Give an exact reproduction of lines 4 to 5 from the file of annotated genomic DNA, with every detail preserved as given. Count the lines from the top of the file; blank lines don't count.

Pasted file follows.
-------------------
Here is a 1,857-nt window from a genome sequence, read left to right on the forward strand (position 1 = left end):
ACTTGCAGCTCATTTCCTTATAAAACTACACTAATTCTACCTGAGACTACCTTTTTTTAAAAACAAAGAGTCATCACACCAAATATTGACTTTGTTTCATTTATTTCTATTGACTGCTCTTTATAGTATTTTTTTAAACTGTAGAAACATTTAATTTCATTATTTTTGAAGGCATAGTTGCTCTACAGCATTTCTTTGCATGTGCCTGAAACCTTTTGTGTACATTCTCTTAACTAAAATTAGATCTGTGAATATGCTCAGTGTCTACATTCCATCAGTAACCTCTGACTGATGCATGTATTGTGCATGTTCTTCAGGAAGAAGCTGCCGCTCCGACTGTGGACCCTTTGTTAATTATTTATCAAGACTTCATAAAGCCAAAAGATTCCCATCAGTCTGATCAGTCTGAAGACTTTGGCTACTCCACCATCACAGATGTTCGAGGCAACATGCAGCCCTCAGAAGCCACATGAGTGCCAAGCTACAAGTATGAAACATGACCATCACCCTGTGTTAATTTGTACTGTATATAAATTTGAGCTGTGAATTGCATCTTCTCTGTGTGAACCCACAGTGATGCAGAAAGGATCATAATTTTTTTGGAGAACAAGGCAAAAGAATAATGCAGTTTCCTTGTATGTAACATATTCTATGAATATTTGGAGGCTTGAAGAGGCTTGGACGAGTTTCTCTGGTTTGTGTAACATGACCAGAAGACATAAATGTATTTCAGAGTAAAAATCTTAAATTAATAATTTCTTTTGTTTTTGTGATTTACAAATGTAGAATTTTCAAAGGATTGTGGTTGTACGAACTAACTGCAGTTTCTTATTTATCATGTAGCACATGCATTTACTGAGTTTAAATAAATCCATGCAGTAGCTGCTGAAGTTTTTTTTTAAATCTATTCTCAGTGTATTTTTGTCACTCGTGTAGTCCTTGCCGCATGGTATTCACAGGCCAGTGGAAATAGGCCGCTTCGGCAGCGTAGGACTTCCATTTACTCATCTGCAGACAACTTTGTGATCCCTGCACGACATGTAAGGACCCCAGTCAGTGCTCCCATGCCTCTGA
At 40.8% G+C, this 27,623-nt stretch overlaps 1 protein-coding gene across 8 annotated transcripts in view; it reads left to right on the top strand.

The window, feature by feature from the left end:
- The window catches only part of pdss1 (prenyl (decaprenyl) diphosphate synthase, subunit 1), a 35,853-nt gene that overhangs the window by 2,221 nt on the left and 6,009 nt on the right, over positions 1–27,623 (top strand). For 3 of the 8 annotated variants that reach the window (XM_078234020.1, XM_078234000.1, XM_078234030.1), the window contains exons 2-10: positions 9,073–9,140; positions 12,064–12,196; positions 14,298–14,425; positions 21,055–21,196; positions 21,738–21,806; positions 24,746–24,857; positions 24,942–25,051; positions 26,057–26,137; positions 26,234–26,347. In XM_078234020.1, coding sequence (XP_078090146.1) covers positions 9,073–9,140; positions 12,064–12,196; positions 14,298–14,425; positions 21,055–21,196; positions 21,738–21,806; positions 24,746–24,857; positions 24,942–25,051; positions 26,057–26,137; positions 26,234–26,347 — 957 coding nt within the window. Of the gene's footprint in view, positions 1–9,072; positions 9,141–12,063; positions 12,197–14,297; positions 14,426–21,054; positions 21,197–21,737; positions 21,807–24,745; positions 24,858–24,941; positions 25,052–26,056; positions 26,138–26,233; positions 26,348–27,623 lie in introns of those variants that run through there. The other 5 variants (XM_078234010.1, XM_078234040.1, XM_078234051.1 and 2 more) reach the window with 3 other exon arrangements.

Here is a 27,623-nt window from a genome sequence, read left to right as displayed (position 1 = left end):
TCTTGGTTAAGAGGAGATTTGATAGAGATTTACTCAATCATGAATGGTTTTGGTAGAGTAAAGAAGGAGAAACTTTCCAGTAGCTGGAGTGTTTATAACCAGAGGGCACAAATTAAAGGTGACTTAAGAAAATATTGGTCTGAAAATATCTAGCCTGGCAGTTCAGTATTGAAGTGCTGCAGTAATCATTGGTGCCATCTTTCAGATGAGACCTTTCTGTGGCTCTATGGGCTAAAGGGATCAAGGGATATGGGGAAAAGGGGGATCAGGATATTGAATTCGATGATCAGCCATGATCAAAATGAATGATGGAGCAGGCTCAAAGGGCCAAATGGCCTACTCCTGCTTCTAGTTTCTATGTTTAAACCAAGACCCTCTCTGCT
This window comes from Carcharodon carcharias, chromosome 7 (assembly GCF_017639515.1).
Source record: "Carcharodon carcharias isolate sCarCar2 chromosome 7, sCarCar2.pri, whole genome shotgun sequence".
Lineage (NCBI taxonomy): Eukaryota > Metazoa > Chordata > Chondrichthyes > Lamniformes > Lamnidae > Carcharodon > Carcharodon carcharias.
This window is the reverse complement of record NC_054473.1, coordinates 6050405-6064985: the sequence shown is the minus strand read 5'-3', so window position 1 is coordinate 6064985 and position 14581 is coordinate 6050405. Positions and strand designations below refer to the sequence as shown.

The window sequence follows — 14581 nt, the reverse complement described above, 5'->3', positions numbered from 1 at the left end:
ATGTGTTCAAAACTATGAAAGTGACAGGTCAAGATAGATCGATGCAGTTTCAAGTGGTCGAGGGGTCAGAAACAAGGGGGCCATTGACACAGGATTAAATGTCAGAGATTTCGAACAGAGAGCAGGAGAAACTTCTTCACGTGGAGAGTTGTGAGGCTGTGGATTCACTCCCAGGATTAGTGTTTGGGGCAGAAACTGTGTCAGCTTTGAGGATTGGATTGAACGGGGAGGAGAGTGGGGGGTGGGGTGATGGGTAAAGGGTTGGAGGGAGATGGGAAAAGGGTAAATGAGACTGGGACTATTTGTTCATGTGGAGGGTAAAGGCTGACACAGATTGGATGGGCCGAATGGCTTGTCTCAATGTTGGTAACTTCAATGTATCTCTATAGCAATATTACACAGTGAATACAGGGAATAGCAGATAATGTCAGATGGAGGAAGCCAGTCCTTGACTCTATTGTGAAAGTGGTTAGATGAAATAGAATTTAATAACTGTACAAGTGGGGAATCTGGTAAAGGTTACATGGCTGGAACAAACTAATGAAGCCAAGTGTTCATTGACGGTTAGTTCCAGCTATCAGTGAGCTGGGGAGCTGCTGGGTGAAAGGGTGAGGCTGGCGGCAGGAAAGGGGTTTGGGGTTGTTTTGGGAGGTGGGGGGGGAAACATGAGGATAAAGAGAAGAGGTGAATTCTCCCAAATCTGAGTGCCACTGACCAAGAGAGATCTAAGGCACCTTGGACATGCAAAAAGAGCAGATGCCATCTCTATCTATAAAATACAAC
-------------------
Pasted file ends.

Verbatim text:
The window, feature by feature from the left end:
- The window catches only part of pdss1 (prenyl (decaprenyl) diphosphate synthase, subunit 1), a 35,853-nt gene that overhangs the window by 2,221 nt on the left and 6,009 nt on the right, over positions 1–27,623 (top strand). For 3 of the 8 annotated variants that reach the window (XM_078234020.1, XM_078234000.1, XM_078234030.1), the window contains exons 2-10: positions 9,073–9,140; positions 12,064–12,196; positions 14,298–14,425; positions 21,055–21,196; positions 21,738–21,806; positions 24,746–24,857; positions 24,942–25,051; positions 26,057–26,137; positions 26,234–26,347. In XM_078234020.1, coding sequence (XP_078090146.1) covers positions 9,073–9,140; positions 12,064–12,196; positions 14,298–14,425; positions 21,055–21,196; positions 21,738–21,806; positions 24,746–24,857; positions 24,942–25,051; positions 26,057–26,137; positions 26,234–26,347 — 957 coding nt within the window. Of the gene's footprint in view, positions 1–9,072; positions 9,141–12,063; positions 12,197–14,297; positions 14,426–21,054; positions 21,197–21,737; positions 21,807–24,745; positions 24,858–24,941; positions 25,052–26,056; positions 26,138–26,233; positions 26,348–27,623 lie in introns of those variants that run through there. The other 5 variants (XM_078234010.1, XM_078234040.1, XM_078234051.1 and 2 more) reach the window with 3 other exon arrangements.